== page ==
Lesson #6: Everyone Gets a Script and Script Page Changes Every Single Day
When a film crew member walks on set in the morning, one of the first things they receive are neatly printed script changes. They take these pink, yellow, blue or other colored pages and place them in their binder with the rest of their script pages. The new pages contain added lines, cut scenes, or location changes. Every crew member has a script fully printed out, and they add these new pages into their script. They always know exactly what is being shot for
the day and what needs to be done.
In game production, teams often use game design documents, but in general the process of creating content often less top-down and more organic. Leads of various departments may be working off hit lists, and also creating content and story as they go along. The game designer probably has a game design document, but with sheer volume of gameplay usually contained in a product, this is difficult to keep up to date. Things move fast in game design and GDDs get out of date quickly. Designers iterate on the game constantly, making improvements by the hour and minute. On larger games, you may have 10 or 20 designers all making changes on their levels simultaneously.
Am I advocating that game teams adopt printed script bibles for all team members? Maybe. While printing out pages seems archaic and a waste of paper, it’s funny how easy it is to dismiss emails or avoid reading digital GDD updates, especially when changes are rolling in every day and you have a bug list a mile long. Having a physical “game bible” may be an interesting experiment to try.
Or, perhaps the game itself is the script bible. The best way to stay up to date on what changes are rolling in from the team is to actually play the game. Try running through one level each morning with your team to see what changes are in, as well as to discuss upcoming tasks that will be coming online in the next few weeks.
The key take-away here is determining whether your team members are always up to date. Being in the loop will make for a more cohesive vision, with team members that stay on track and contribute to that vision.
Lesson #7: Great and Plentiful Food Motivates
It’s amazing how much food can motivate employees, especially good food. Not only does it make employees feel like they are being taken care of, reducing their stress and increasing goodwill, but it also draws people together for conversation. When employees eat together, they begin sharing information, sparking new ideas, or remembering to take action on particular tasks.
Film crews have this one all figured out. Movie sets are fully catered, often with an on-site food truck cooking meals to order. All meals and snacks are free to crew members, with catering showing as a regular line item in any standard production budget.
With crews working around the clock, often at remote locations, having food on set is a must. Lunchtime is at the same time for all crew members, and after lunch is served, crew members promptly go back to work.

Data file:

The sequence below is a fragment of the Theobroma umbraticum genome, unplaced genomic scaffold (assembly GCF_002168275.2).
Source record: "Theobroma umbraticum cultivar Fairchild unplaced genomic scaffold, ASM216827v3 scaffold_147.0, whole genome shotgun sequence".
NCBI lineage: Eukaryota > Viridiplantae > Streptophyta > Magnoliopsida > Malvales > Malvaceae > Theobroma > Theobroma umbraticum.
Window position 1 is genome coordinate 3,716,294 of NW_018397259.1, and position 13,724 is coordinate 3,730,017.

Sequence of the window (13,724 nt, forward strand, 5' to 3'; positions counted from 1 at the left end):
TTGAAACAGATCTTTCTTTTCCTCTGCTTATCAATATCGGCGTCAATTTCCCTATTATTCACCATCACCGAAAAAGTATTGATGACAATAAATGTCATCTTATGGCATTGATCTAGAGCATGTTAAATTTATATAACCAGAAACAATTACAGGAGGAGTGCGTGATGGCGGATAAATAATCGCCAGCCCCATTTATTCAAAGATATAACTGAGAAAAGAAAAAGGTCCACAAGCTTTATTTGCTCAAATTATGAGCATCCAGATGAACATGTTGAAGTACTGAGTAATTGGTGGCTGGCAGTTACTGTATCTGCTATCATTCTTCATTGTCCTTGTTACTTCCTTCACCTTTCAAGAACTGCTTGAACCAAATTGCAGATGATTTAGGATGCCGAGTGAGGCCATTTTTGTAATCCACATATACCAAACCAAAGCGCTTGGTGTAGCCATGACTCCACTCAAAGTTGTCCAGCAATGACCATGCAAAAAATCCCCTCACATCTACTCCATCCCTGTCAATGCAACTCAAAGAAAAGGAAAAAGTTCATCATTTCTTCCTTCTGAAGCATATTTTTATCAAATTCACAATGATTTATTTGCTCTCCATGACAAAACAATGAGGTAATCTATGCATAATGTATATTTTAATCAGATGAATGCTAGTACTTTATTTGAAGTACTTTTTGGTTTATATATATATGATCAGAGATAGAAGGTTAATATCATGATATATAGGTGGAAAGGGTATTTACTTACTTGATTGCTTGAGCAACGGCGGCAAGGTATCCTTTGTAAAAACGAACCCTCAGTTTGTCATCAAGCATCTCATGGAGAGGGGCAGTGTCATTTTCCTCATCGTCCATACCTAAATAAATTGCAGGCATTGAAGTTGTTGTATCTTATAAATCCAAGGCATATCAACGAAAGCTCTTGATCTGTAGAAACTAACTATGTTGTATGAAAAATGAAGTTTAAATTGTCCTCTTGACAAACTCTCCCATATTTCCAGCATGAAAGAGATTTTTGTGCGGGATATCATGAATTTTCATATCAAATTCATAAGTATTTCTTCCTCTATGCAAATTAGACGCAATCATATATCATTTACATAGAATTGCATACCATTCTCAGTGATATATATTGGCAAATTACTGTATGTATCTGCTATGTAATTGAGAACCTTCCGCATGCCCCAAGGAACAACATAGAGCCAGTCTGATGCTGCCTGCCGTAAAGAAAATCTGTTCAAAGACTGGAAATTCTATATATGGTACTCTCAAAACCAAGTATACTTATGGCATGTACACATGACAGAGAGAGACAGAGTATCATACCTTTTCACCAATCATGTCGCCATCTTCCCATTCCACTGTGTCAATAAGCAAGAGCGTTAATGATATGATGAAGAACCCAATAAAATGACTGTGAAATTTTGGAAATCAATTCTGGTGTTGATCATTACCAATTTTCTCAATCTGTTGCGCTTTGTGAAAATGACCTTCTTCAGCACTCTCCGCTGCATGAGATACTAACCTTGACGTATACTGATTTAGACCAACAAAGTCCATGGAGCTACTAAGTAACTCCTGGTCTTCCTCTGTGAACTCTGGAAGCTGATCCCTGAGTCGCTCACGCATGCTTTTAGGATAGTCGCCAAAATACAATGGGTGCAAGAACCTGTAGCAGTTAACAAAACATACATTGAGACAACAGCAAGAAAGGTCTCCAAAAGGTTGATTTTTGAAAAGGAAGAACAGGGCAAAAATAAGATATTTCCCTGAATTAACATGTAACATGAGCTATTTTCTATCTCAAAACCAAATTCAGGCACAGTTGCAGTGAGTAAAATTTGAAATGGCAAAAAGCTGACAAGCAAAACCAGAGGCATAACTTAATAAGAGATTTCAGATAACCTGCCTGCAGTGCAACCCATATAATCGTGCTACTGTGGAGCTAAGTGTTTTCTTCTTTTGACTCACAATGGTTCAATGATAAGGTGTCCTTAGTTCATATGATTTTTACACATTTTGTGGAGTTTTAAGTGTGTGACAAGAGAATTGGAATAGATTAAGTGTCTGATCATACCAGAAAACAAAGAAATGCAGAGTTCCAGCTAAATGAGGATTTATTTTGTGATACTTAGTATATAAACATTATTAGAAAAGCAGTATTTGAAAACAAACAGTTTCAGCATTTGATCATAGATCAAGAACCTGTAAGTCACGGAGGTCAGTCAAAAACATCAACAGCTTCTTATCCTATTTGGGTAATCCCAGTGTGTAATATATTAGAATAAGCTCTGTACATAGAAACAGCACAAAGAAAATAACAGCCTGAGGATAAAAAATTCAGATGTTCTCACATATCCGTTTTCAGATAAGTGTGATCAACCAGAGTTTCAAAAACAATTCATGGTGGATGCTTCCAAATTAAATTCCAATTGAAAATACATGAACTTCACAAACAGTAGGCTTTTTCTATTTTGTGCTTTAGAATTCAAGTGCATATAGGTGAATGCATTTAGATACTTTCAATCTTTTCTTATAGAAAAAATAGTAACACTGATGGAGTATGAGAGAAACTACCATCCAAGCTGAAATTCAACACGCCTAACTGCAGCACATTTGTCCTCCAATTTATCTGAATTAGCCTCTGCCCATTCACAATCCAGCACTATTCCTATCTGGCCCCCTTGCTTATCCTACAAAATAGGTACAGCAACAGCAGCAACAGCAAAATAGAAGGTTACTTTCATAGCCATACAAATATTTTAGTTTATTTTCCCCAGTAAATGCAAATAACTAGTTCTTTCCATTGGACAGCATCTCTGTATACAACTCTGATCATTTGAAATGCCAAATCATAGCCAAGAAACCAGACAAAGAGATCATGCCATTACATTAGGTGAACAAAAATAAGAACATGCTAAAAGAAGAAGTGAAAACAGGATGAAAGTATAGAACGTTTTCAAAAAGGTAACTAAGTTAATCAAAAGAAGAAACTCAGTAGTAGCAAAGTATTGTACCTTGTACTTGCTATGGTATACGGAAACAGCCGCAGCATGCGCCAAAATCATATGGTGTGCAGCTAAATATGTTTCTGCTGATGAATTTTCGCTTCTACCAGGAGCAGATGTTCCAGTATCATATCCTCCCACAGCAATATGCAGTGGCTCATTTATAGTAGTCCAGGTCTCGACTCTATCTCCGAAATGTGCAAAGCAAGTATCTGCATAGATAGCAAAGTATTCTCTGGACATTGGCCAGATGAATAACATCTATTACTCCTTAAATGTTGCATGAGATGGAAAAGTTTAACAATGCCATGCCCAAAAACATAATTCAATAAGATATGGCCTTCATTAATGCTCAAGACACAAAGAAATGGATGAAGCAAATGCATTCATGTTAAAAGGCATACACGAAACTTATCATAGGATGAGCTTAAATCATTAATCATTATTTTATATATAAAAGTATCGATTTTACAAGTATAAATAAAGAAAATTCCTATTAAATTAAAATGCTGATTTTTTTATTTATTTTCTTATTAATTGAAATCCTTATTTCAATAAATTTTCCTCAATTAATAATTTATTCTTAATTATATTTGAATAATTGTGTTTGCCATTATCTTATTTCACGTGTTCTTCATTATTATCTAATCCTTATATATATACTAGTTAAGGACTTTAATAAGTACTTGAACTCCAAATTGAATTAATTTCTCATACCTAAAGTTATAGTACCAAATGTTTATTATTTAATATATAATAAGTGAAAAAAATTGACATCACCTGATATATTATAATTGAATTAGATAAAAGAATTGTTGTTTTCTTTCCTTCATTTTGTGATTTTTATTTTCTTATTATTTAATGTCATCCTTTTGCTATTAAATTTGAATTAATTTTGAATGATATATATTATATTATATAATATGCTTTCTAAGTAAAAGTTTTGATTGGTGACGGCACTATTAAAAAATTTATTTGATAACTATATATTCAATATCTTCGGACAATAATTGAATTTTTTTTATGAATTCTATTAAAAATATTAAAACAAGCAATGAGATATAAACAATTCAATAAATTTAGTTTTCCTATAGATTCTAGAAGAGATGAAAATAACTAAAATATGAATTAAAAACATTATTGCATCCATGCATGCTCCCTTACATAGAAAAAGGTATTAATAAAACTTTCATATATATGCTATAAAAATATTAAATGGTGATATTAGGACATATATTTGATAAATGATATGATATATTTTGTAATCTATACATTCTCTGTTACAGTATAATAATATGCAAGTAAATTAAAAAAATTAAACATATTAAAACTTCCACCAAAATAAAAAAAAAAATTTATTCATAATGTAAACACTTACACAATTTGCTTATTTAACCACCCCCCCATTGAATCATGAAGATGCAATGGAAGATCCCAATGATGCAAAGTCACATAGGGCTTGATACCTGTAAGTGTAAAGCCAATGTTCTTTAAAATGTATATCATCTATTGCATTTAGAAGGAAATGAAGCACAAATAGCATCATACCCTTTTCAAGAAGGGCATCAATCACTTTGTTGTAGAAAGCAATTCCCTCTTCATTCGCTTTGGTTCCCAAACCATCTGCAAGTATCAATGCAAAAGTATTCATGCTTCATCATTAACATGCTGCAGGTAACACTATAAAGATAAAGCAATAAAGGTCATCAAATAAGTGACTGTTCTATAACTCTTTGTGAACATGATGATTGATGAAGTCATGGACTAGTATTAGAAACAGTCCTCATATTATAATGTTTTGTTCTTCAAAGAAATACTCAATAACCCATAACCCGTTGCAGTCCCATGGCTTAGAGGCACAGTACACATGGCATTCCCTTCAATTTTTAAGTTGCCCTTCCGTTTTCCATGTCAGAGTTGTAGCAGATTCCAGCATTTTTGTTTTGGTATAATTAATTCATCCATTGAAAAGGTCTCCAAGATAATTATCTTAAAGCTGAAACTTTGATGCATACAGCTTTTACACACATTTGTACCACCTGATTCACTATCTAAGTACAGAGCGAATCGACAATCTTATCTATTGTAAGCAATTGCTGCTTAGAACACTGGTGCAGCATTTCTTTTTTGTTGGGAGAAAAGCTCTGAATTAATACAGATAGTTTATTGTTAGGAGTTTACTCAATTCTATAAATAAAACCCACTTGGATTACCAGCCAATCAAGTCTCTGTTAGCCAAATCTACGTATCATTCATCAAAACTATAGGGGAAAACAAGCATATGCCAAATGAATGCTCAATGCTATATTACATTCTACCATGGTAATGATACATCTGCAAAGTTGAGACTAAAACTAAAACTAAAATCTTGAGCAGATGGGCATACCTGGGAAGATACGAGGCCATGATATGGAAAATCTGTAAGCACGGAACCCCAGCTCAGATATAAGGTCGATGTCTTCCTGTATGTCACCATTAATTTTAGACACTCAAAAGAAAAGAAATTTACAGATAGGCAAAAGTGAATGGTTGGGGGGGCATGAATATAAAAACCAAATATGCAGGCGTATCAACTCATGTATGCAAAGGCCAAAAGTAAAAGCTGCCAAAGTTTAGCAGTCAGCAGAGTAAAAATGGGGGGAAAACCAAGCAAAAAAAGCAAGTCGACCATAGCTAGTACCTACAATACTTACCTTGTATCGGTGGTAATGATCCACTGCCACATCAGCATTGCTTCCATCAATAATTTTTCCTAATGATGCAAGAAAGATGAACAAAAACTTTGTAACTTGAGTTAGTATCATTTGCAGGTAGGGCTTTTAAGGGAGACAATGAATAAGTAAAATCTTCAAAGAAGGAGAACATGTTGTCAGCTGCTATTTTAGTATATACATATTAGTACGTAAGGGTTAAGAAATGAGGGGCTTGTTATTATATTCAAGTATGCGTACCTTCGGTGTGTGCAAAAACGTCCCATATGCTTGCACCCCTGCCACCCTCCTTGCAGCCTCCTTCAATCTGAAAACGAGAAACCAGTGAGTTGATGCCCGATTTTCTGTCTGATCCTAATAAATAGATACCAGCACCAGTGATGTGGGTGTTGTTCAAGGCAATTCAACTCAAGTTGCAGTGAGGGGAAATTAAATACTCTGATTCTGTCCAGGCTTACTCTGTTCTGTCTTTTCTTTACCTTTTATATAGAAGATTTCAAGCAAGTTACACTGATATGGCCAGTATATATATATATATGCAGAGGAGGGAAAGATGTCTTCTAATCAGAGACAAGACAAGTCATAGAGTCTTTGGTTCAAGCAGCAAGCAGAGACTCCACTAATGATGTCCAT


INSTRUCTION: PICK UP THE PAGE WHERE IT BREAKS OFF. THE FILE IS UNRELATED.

Understandably, game production doesn’t work in the same way. Developers are not on set. They are in the same office every day, and can bring food from home or go out to lunch at nearby eateries. In general, food for developers is looked at as a luxury or special occasion, and not as a mandatory part of what is provided to employees.
Game producers often provide food during crunch periods or at the end of a milestone. Some companies have food cafeterias set up as a way to offer convenience and community. This may be as close as the game industry will get to the luxurious meals provided to the creative talent on film crews. I’d like to challenge that, and say that if you want to generate happy creatives in your own game production office, food is a key tool in your toolbox.
When you start thinking of your developers as a team of creative resources instead of as a legion of office workers, this starts to make more sense. Creativity flows more naturally when stress is reduced. Having food on-site means one less thing to worry about during the day, gives developers a clear lunchtime to take a break, encourages community and makes them feel taken care of.
There is one caveat with food, however, that can actually end up making your teams less productive in the long run. Providing unhealthy snacks, soda, coffee, pizza, and heavy foods is not going to help your cause. In the long run these drag energy down, providing quick fixes but later resulting in an energy slump. Some of these foods can even lead to weight gain and health problems if consumed long-term.
Try to focus on providing high-protein foods, fresh fruits and vegetables, grains and legumes, and stay away from sugar or caffeine-loaded products.
Lesson #8: Have One Clear Creative Director
Film directors have absolute power on set. The film director assembles a crew of creative leads that greatly influences the film’s final product including a cinematographer, production designer, and casting director. But if there is a question on set, the director always has final say. They are the primary vision holder, harnessing the creativity of many into a final, cohesive product.